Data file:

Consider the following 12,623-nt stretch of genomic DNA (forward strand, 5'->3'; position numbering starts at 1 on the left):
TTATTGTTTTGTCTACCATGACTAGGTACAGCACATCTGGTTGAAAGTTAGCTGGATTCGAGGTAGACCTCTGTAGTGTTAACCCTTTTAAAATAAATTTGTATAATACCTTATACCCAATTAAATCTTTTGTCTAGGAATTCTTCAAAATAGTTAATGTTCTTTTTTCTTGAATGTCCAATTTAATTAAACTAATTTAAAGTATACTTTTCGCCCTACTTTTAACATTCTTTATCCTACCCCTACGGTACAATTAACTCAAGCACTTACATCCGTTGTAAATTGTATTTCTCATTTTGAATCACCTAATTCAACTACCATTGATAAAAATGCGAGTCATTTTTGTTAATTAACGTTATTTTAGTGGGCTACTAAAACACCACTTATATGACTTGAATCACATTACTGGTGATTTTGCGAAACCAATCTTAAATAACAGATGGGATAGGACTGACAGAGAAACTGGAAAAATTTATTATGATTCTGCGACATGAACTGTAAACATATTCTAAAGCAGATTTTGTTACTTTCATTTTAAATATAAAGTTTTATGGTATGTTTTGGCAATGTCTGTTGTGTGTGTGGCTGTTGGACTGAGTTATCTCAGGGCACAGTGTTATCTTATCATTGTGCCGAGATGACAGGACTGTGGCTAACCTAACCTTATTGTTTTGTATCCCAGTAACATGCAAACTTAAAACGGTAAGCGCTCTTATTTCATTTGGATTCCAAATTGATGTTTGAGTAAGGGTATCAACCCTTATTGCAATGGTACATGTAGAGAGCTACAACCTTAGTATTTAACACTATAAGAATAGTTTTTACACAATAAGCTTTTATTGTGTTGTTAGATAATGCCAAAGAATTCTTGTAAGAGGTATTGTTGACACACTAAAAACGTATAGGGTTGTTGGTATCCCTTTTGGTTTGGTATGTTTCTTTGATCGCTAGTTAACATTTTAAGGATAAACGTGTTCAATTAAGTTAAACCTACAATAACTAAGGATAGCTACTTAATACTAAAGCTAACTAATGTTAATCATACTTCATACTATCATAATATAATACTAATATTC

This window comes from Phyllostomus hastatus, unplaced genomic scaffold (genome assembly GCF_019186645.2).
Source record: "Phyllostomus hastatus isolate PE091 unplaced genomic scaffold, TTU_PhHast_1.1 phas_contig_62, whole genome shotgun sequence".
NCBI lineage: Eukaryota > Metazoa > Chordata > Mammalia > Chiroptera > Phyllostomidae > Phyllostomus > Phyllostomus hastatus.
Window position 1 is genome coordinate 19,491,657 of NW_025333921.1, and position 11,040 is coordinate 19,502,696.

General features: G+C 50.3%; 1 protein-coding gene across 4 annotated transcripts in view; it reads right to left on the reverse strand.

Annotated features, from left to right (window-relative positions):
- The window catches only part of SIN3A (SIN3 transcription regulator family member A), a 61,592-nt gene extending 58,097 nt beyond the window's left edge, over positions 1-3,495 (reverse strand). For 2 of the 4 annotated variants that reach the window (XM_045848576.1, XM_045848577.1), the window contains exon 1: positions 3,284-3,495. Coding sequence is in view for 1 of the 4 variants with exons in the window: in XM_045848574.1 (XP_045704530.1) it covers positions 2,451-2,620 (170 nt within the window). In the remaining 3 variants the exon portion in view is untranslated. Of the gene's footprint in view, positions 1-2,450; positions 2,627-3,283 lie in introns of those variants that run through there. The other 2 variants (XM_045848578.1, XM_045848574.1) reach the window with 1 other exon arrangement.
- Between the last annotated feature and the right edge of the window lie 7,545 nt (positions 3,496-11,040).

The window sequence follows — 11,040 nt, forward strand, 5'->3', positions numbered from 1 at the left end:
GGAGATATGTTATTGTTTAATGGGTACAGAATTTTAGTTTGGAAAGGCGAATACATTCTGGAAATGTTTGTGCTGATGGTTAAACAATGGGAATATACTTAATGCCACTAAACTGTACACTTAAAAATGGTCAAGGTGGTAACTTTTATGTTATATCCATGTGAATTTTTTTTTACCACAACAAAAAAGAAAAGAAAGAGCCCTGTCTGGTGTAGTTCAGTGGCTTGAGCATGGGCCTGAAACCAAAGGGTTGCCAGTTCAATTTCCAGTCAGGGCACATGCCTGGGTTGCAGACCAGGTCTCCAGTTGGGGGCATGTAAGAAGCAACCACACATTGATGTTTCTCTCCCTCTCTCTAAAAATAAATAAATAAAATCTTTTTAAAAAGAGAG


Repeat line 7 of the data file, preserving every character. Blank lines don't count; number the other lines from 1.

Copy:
General features: G+C 50.3%; 1 protein-coding gene across 4 annotated transcripts in view; it reads right to left on the reverse strand.